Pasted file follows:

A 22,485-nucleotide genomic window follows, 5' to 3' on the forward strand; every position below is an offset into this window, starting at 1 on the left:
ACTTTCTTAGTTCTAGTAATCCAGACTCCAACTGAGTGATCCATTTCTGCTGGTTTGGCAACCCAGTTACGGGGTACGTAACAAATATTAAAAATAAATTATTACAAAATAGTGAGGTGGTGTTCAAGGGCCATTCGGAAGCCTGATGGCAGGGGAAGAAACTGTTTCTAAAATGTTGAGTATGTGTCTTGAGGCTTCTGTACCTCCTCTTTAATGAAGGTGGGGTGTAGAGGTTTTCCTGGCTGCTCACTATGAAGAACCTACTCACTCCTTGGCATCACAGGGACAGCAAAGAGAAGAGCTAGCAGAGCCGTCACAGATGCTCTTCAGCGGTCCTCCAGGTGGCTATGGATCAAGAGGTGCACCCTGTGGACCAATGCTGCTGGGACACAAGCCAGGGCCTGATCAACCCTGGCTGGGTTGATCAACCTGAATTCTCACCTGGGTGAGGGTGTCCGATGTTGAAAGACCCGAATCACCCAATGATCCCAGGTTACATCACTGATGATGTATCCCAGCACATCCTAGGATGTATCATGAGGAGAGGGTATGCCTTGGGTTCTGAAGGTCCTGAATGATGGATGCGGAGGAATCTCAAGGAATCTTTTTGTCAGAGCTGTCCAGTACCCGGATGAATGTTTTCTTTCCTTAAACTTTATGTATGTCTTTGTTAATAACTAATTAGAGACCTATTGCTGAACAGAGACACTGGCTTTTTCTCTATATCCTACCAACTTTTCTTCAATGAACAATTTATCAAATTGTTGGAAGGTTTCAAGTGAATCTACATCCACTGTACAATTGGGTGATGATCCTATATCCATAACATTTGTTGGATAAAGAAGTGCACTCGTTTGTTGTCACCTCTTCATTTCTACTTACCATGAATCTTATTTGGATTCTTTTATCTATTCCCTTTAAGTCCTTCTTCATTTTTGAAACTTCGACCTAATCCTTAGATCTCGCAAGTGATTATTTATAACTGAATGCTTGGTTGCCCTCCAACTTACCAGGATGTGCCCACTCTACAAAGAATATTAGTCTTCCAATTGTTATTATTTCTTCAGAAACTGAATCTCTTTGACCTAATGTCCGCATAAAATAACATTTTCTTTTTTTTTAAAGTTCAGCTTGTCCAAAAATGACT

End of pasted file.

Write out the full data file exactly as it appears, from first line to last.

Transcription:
A 22,485-nucleotide genomic window follows, 5' to 3' on the forward strand; every position below is an offset into this window, starting at 1 on the left:
ACTTTCTTAGTTCTAGTAATCCAGACTCCAACTGAGTGATCCATTTCTGCTGGTTTGGCAACCCAGTTACGGGGTACGTAACAAATATTAAAAATAAATTATTACAAAATAGTGAGGTGGTGTTCAAGGGCCATTCGGAAGCCTGATGGCAGGGGAAGAAACTGTTTCTAAAATGTTGAGTATGTGTCTTGAGGCTTCTGTACCTCCTCTTTAATGAAGGTGGGGTGTAGAGGTTTTCCTGGCTGCTCACTATGAAGAACCTACTCACTCCTTGGCATCACAGGGACAGCAAAGAGAAGAGCTAGCAGAGCCGTCACAGATGCTCTTCAGCGGTCCTCCAGGTGGCTATGGATCAAGAGGTGCACCCTGTGGACCAATGCTGCTGGGACACAAGCCAGGGCCTGATCAACCCTGGCTGGGTTGATCAACCTGAATTCTCACCTGGGTGAGGGTGTCCGATGTTGAAAGACCCGAATCACCCAATGATCCCAGGTTACATCACTGATGATGTATCCCAGCACATCCTAGGATGTATCATGAGGAGAGGGTATGCCTTGGGTTCTGAAGGTCCTGAATGATGGATGCGGAGGAATCTCAAGGAATCTTTTTGTCAGAGCTGTCCAGTACCCGGATGAATGTTTTCTTTCCTTAAACTTTATGTATGTCTTTGTTAATAACTAATTAGAGACCTATTGCTGAACAGAGACACTGGCTTTTTCTCTATATCCTACCAACTTTTCTTCAATGAACAATTTATCAAATTGTTGGAAGGTTTCAAGTGAATCTACATCCACTGTACAATTGGGTGATGATCCTATATCCATAACATTTGTTGGATAAAGAAGTGCACTCGTTTGTTGTCACCTCTTCATTTCTACTTACCATGAATCTTATTTGGATTCTTTTATCTATTCCCTTTAAGTCCTTCTTCATTTTTGAAACTTCGACCTAATCCTTAGATCTCGCAAGTGATTATTTATAACTGAATGCTTGGTTGCCCTCCAACTTACCAGGATGTGCCCACTCTACAAAGAATATTAGTCTTCCAATTGTTATTATTTCTTCAGAAACTGAATCTCTTTGACCTAATGTCCGCATAAAATAACATTTTCTTTTTTTTTAAAGTTCAGCTTGTCCAAAAATGACT